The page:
What Happens in Elsinore

For Friday Fictioneers

The director was spitting feathers. “What the hell’s got into you two? For god’s sake. Curtain-up was delayed by eight minutes. That just shouldn’t happen.”

The two actors looked sheepish.

“Sorry, got into role too soon. Anyhow, she wanted to give back my love letters. That hurt. I got angry. Said things I now regret.”

“He first denied he had written the letters. Then tells me to go to a nunnery, that he loves me not. Asks me if I’m honest, fair. Says he won’t marry me. He’s raving mad!”

“Bloody thespians! Get thee both gone. And never again!”

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51 Responses to What Happens in Elsinore

  1. Sun says:

    smashing story, Patrick. the more drama the better. 🙂

  2. pattisj says:

    But the show must go on!

  3. I’m sure this kind of thing does go on. Nice story.

  4. Maybe there are times where someone’s so good at portraying someone else he plum sacrifices his own identity?

  5. tedstrutz says:

    Hilarious! I was in Hamlet once… 50 years ago. Spitting Feathers… I haven’t heard that one in a long time.

  6. AnnIsikArts says:

    They didn’t quite get out of character. And some actors don’t. Tricky profession. Funny. Pleasurable read. Ann

  7. Sarah Ann says:

    ‘Get the both gone. And never again.’ Great ending, but I wonder if your director protests too much. I get the sneaking suspicion he’d rather be out on stage flaunting his all. A wonderful fun take on the prompt.

    • A frustrated Player? Quite likely. I bet Hamlet has something to say about that.

      • Sarah Ann says:

        You’d know better than I. My knowledge of the bard was restricted to reading ad infinitum a single play for an English exam – and not the Danish one. I don’t know why we are forced to read what should be performed, it makes no sense and unfortunately switches some of us off for life.

  8. brainsnorts says:

    bloody thespians is right. sometimes they’re so void of personality that i think it’s why they become actors – so they can pretend to actually be someone for a while.

    to be picky – this line needs a question mark: ““What the hell’s got into you two.”

  9. Hala J. says:

    Bwahahahaha!!! This was hilarious!! Blood thespians indeed! Drama 24/7, it seems…

  10. Wow! This is like a tribute to Shakespeare. Speaking of the nunnery, some women in those days didn’t have much choice. If a father decided a daughter should go there, she went. Some did go because they felt they were called, but not all. Sometimes a woman went there after her husband died. Some powerful families with many children, felt it was a benefit to have some in the clergy.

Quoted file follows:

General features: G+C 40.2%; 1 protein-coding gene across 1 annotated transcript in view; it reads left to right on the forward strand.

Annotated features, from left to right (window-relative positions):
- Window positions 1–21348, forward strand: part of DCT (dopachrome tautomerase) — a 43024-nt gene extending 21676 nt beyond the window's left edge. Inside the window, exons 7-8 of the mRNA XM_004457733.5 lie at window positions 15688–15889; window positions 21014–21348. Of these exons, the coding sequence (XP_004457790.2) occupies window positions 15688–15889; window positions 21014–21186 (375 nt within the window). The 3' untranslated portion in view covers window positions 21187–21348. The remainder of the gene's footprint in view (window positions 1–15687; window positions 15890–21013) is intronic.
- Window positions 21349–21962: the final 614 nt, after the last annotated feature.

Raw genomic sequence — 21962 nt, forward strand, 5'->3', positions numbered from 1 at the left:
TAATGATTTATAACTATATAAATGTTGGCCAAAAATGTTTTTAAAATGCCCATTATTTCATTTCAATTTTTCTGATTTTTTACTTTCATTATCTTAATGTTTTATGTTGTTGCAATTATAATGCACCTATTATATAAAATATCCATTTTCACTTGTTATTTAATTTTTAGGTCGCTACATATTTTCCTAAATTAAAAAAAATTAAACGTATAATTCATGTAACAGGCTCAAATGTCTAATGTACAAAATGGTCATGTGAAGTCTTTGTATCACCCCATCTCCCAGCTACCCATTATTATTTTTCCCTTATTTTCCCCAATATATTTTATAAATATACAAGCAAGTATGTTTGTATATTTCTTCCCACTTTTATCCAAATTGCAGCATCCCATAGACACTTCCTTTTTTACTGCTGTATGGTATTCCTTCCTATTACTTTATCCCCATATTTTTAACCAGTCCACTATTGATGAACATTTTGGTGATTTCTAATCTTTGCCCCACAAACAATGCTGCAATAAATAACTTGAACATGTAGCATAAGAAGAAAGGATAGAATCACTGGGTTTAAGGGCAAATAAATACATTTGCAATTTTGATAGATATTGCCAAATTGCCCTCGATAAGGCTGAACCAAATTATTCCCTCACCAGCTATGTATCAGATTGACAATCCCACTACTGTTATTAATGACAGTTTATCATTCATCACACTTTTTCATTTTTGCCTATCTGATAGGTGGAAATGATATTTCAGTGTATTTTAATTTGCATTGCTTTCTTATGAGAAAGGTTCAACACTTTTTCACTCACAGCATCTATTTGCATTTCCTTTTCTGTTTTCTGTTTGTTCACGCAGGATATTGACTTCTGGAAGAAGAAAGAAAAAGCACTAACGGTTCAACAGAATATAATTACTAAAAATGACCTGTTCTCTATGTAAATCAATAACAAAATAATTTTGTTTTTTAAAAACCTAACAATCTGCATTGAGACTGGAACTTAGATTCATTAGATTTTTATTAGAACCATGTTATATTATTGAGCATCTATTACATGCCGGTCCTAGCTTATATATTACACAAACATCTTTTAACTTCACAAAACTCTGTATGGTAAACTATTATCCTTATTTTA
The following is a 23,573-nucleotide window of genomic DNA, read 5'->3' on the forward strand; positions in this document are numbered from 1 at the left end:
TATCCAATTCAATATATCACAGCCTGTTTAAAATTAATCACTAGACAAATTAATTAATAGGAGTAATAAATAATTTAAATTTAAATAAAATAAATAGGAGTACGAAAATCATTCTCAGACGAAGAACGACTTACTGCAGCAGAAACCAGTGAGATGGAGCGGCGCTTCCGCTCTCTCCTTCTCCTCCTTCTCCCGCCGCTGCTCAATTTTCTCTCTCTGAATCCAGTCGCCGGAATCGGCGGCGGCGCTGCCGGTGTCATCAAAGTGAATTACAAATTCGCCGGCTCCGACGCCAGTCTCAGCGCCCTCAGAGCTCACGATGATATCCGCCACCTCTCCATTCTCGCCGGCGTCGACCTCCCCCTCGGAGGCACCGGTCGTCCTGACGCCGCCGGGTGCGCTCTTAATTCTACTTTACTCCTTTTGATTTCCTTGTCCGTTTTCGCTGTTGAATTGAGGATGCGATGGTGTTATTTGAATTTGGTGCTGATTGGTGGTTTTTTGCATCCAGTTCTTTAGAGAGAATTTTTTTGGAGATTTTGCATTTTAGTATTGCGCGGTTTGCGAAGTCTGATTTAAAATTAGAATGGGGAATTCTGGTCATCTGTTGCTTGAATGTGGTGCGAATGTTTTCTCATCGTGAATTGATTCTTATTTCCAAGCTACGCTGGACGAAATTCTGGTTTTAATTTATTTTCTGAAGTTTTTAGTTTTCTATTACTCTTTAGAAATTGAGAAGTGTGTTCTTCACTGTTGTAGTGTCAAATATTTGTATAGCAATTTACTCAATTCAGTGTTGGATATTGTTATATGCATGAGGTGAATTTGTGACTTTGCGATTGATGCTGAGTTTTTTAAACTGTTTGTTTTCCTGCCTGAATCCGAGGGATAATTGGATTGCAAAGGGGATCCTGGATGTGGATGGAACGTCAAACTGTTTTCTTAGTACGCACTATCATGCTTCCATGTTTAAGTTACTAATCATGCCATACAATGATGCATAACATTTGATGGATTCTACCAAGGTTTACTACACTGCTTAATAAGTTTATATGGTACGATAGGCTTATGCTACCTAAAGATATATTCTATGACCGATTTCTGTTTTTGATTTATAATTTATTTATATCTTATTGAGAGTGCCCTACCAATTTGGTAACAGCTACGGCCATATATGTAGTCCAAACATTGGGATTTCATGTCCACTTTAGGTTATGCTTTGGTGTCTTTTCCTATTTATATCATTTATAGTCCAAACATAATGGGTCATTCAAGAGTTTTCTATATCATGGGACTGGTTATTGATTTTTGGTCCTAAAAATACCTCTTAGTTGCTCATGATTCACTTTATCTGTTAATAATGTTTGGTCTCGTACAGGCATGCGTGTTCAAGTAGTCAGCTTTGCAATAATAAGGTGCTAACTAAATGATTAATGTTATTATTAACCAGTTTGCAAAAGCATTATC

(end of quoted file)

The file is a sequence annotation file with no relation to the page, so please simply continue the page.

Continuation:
• This patriarchal approach was still common not all that long ago in our western societies. And still prevails in the Indian sub-continent, Middle east etc. We have a way to go next. Thanks for reading, though.

  11. AH.. yes sometimes getting to deep into a play might get you there…

  12. K.Z. says:

    haha nicely done 🙂 🙂

  13. R. E. Hunter says:

    Were they to perform “The Taming of the Shrew” by any chance? (That happens to be one of my favourites 8^).

  14. vbholmes says:

    I wanted to join in the Shakespearean fun, but to be perfectly frank, the image of the director spitting feathers overruled the words of the Bard. Too graphic.

  15. plaridel says:

    it was if the old master had written it himself. well done.

  16. Dear Patrick,

    Obviously I’m going to have to brush up on my Shakespeare. Nice one.

    Shalom,

    Rochelle

  17. pinchmuhbutt says:

    Can ya’ll fill me in on “The Bard?” I’m always interested in reading good stuff.

    • For starters try Twelfth Night. A good comedy with touches of pathos (Malvolio). Ignore the olde time speech and enjoy the rhythm and rhyming and the great language. Get a cheapo study guide as back up. The man’s always great to read. But if you get too into him and you start neglecting your family and your personal hygiene, please don’t blame me.
      Then Hamlet (To be or not to be) or Macbeth (Double double toil and trouble; Out damned spot).

      • pinchmuhbutt says:

        Well there’s always my job I can neglect.*lol*

        I appreciate the heads up. Though between Friday Fictioneers, the kiddos, and school, I may have to stop sleeping to read :-p

  18. Quite a few nods to the bard this week. Nicely done.

  19. What fun, Patrick! The Bard would be proud.

    janet

  20. helenmidgley says:

    Oh, that’s was smoothly done, fab 🙂

  21. This is brilliant. “Get thee to a nunnery,” has somehow always stuck with me. I’d love to use that line in my daily dialogue, just haven’t found the perfect opportunity!

  22. Sandra says:

    Am-dram personified. Nice one Patrick.

  23. Subroto says:

    These thespians can give any director a Post Dramatic Stress Disorder.

  24. Lady, should I lie in your lap?
    No, my lord.
    I mean my head upon your lap.
    Ay, my lord.
    Do you think I meant country matters?
    I think nothing, my lord.
    That’s a fair thought to sit between maid’s legs
    What is, my lord?
    Nothing.

    Ah.. I love the language of Hamlet. The absolute soul of wit. I like how your Hamlet and Ophelia played this out.

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